Riri Rahayu, Daniel A. Fajri, Jakarta – E-commerce observer and former chairperson of the Indonesia E-commerce Association (idEA), Ignatius Untung, disagreed with the government's decision to ban online sales through social media platforms or social commerce such as TikTok Shop, albeit it is aimed at protecting local micro, small, and medium enterprises (MSMEs).
"It's a big mistake to put TikTok face to face with MSMEs," Untung told Tempo on Monday, September 28, 2023.
He argued that the China-based short video app has no products of its own. All goods sold on the platform are basically owned by merchants, most of whom are MSMEs. "TikTok is not taking traditional market share," Untung said.
As for the low number of transactions in the traditional market, Untung assessed that it happened because their market share was taken by other traders who are using TikTok, which are mostly MSMEs.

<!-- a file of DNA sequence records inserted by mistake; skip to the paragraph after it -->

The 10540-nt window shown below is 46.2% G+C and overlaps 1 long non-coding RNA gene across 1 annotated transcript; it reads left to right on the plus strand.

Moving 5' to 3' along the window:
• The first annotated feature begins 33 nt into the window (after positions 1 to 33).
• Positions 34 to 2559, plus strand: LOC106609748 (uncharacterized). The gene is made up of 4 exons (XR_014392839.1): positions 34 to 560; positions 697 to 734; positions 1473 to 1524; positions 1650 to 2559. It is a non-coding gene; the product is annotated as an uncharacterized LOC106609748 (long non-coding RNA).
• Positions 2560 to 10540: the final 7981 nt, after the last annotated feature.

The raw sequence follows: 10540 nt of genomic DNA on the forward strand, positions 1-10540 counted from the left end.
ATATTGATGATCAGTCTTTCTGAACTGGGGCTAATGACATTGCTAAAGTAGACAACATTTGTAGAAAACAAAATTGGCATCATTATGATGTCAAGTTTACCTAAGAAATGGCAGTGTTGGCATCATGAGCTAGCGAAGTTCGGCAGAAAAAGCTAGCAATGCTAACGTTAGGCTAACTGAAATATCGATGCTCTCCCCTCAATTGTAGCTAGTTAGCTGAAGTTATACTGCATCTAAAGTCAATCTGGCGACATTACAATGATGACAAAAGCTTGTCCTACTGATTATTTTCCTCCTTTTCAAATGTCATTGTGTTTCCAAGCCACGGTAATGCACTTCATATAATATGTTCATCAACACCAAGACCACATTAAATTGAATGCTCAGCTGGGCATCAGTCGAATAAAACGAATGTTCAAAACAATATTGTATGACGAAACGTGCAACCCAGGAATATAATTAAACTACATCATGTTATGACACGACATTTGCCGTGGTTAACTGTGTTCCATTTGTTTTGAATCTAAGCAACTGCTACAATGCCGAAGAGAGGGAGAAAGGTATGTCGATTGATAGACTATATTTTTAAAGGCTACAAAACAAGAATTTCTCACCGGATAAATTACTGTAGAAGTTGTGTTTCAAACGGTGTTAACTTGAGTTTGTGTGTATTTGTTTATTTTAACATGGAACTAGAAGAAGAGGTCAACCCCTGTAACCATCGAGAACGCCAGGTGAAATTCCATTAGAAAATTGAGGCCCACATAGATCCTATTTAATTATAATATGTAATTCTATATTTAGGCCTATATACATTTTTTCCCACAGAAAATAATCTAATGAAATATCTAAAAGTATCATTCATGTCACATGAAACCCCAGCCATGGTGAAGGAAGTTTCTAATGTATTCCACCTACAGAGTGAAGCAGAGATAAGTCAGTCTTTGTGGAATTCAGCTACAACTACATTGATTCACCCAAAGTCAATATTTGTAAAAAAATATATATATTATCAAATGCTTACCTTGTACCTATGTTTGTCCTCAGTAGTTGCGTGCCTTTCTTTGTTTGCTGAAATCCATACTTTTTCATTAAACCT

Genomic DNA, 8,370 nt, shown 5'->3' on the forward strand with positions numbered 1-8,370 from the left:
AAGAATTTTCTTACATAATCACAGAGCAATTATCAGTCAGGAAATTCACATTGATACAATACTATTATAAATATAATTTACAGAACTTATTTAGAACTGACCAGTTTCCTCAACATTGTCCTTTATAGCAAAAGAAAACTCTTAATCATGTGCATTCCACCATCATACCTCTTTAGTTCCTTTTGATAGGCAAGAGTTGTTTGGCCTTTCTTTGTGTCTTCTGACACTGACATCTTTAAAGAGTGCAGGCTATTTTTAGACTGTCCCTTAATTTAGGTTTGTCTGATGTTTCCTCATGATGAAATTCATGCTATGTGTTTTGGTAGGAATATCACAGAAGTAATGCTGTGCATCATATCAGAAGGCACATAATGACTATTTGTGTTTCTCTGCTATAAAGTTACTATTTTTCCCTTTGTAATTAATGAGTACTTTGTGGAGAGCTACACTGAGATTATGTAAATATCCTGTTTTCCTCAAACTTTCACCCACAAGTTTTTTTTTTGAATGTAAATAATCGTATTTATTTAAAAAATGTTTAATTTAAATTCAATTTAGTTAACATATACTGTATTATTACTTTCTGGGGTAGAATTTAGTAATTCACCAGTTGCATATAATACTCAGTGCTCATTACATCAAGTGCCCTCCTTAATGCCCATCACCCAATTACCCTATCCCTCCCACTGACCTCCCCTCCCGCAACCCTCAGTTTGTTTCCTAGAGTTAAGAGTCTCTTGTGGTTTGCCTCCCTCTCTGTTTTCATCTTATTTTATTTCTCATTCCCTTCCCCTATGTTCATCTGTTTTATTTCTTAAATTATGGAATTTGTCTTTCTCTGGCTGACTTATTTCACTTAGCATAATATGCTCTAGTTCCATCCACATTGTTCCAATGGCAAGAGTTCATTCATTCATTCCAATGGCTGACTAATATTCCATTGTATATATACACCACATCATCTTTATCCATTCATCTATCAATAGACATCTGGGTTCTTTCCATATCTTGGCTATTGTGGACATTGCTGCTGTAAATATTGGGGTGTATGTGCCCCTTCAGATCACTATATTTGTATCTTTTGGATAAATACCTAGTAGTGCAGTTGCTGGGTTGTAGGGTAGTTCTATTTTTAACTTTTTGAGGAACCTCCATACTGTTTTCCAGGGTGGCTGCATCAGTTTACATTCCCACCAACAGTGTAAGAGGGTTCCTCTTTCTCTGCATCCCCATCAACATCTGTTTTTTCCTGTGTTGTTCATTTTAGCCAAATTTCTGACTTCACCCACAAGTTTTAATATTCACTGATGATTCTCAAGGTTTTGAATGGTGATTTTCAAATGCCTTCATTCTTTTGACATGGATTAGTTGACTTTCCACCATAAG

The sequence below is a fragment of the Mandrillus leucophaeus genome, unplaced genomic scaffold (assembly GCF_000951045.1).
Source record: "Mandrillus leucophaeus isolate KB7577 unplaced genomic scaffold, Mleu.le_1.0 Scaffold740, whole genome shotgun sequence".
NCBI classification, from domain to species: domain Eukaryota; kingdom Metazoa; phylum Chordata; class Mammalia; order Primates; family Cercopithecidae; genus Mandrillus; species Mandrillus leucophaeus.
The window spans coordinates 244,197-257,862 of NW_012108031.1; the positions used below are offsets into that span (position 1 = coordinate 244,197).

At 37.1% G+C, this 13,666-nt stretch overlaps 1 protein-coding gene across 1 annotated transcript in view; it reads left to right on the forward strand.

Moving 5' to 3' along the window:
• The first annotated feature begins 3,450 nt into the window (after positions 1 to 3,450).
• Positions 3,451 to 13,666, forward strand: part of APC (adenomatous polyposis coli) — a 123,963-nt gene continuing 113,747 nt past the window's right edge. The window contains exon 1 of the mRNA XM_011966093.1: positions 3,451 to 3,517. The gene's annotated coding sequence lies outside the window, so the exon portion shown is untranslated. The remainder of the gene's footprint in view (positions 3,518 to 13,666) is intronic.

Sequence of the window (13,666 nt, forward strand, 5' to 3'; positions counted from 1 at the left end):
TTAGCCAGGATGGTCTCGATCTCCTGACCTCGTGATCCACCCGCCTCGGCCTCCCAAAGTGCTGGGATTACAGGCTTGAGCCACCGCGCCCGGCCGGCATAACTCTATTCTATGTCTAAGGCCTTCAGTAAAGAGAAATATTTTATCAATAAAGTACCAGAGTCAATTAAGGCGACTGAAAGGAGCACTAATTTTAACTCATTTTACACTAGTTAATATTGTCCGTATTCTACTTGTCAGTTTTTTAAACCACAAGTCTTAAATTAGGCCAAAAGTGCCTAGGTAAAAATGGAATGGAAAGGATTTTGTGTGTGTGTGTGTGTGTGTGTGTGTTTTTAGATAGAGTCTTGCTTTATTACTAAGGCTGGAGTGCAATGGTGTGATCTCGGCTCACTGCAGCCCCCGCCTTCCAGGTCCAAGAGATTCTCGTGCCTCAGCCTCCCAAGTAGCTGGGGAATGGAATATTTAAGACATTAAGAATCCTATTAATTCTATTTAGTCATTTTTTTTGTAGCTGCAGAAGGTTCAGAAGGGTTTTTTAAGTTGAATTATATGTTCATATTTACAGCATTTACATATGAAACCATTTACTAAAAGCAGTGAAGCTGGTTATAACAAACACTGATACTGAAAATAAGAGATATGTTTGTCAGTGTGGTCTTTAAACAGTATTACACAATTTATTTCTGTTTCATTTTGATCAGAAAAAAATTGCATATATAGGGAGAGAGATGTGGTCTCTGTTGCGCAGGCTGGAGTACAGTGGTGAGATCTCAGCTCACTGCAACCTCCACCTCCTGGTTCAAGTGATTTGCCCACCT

"This is purely business competition between traders, not between TikTok and traders," Untung said. "Besides, TikTok cannot possibly be big if there are no MSMEs getting big because TikTok's business is to grow MSMEs."
Untung understood that the government was late in preparing regulations related to e-commerce given the rapid pace of digital development and innovation. However, he lamented that the government seemed to panic and hurriedly decided on the new regulation without giving time to the parties involved.
As reported earlier, President Joko Widodo or Jokowi said the government decided to ban social networking platforms, such as TikTok, from facilitating online sales or serving as social commerce through the revision of the Trade Minister's Regulation No. 50 of 2020. Trade Minister Zulkifli Hasan said social commerce will only be allowed to be used for promoting goods or services, not for direct transactions.